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EU and US reach agreement on Privacy Shield replacement

Privacy campaigner Max Schrems suggests the deal amounts to a "patchwork approach" that will ultimately fail

Abstract image showing EU and US flags tiled together

The European Union and the US government have reached an agreement, in principle, on a deal for transatlantic data flows.

A new agreement potentially signals an end to years of legal uncertainty that has hung over the US, particularly its tech industry, since the EU-US Privacy Shield mechanism was invalidated in a 2020 court ruling.

EU president Ursula von der Leyen revealed the proposed deal during a joint briefing with US president Joe Biden, who is in Europe mainly to discuss the Russian invasion of Ukraine. Von der Leyen gave special thanks to EU justice commissioner Didier Reynders and US secretary of commerce Gina Raimondo for their efforts in finding an effective solution. However, the exact details of the agreement, specifically what each party has agreed to, have not been clearly explained.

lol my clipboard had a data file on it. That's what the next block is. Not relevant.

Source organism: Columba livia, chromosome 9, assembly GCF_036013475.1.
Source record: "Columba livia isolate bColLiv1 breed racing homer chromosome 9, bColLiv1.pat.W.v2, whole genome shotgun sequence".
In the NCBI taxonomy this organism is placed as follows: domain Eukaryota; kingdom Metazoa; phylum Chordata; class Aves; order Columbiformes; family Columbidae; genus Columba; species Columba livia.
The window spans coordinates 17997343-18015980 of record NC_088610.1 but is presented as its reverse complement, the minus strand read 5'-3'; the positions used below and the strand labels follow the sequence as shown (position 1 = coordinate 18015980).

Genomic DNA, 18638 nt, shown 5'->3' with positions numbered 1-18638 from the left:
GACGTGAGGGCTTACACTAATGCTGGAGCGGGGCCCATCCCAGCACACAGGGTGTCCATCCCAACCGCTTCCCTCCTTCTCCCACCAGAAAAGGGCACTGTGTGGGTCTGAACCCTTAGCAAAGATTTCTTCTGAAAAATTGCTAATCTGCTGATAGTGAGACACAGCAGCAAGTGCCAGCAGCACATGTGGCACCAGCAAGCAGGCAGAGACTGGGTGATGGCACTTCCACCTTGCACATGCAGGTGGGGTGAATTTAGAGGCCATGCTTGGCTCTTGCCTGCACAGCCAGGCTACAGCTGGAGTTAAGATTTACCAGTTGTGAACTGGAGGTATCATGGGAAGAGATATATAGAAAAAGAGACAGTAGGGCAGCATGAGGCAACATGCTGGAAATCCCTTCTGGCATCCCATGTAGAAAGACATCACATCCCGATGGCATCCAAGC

"I am very pleased that we have found an agreement in principle on a new framework for transatlantic data flows," said von der Leyen. "This will enable predictable and trustworthy data flows between the EU and US, safeguarding privacy and civil liberties."

Privacy Shield was deemed incompatible with the EU's data protection laws, largely due to the American government's own regulations for surveillance. A European Court of Justice ruling in 2020 found the act was unable to uphold the levels of privacy that data subjects in Europe are legally entitled to.

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"We managed to balance security and the right to privacy and data protection," von der Leyen suggested during the briefing.

However, some have criticised what's seen as an impossible task of reconciling two different data protection approaches, particularly as the US has yet to enact a federal data protection policy.

In response, Max Schrems, the privacy lawyer and campaigner behind the Schrems I and Schrems II legal cases, took to Twitter to question the weight of the deal.

"Seems we do another Privacy Shield especially in one respect: Politics over law and fundamental rights," he tweeted. "This failed twice before. What we heard is another 'patchwork' approach but no substantial reform on the US side. Let's wait for a text but my bet is it will fail again."

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